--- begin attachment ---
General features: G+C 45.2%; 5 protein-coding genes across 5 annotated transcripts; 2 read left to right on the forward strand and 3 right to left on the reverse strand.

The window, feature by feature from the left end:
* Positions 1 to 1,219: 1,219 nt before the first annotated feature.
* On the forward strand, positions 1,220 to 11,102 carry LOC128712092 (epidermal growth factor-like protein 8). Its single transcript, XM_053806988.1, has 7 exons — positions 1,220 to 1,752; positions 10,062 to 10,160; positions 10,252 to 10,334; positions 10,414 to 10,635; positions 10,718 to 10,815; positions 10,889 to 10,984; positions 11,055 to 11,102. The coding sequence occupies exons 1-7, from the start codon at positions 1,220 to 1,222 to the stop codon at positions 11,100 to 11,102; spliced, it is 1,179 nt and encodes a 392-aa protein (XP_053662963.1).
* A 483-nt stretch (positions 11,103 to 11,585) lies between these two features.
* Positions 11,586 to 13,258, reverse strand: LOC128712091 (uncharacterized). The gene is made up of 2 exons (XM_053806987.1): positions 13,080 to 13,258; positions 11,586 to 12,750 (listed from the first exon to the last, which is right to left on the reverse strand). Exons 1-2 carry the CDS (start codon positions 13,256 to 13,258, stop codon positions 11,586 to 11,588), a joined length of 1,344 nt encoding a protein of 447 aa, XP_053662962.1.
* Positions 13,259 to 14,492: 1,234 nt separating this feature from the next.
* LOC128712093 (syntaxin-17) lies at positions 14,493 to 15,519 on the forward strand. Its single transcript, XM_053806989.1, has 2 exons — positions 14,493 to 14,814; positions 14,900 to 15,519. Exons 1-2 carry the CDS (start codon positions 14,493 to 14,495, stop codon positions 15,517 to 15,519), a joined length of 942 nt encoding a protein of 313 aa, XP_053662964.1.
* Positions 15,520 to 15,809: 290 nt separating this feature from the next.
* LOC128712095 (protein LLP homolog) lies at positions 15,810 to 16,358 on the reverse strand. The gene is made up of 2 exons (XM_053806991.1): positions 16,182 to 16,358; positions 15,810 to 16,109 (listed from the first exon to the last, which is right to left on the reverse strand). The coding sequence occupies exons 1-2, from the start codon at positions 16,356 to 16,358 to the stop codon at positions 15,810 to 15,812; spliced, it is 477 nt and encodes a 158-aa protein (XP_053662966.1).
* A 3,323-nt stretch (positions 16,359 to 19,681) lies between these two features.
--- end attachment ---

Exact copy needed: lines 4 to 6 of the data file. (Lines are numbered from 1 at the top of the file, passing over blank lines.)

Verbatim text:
* On the forward strand, positions 1,220 to 11,102 carry LOC128712092 (epidermal growth factor-like protein 8). Its single transcript, XM_053806988.1, has 7 exons — positions 1,220 to 1,752; positions 10,062 to 10,160; positions 10,252 to 10,334; positions 10,414 to 10,635; positions 10,718 to 10,815; positions 10,889 to 10,984; positions 11,055 to 11,102. The coding sequence occupies exons 1-7, from the start codon at positions 1,220 to 1,222 to the stop codon at positions 11,100 to 11,102; spliced, it is 1,179 nt and encodes a 392-aa protein (XP_053662963.1).
* A 483-nt stretch (positions 11,103 to 11,585) lies between these two features.
* Positions 11,586 to 13,258, reverse strand: LOC128712091 (uncharacterized). The gene is made up of 2 exons (XM_053806987.1): positions 13,080 to 13,258; positions 11,586 to 12,750 (listed from the first exon to the last, which is right to left on the reverse strand). Exons 1-2 carry the CDS (start codon positions 13,256 to 13,258, stop codon positions 11,586 to 11,588), a joined length of 1,344 nt encoding a protein of 447 aa, XP_053662962.1.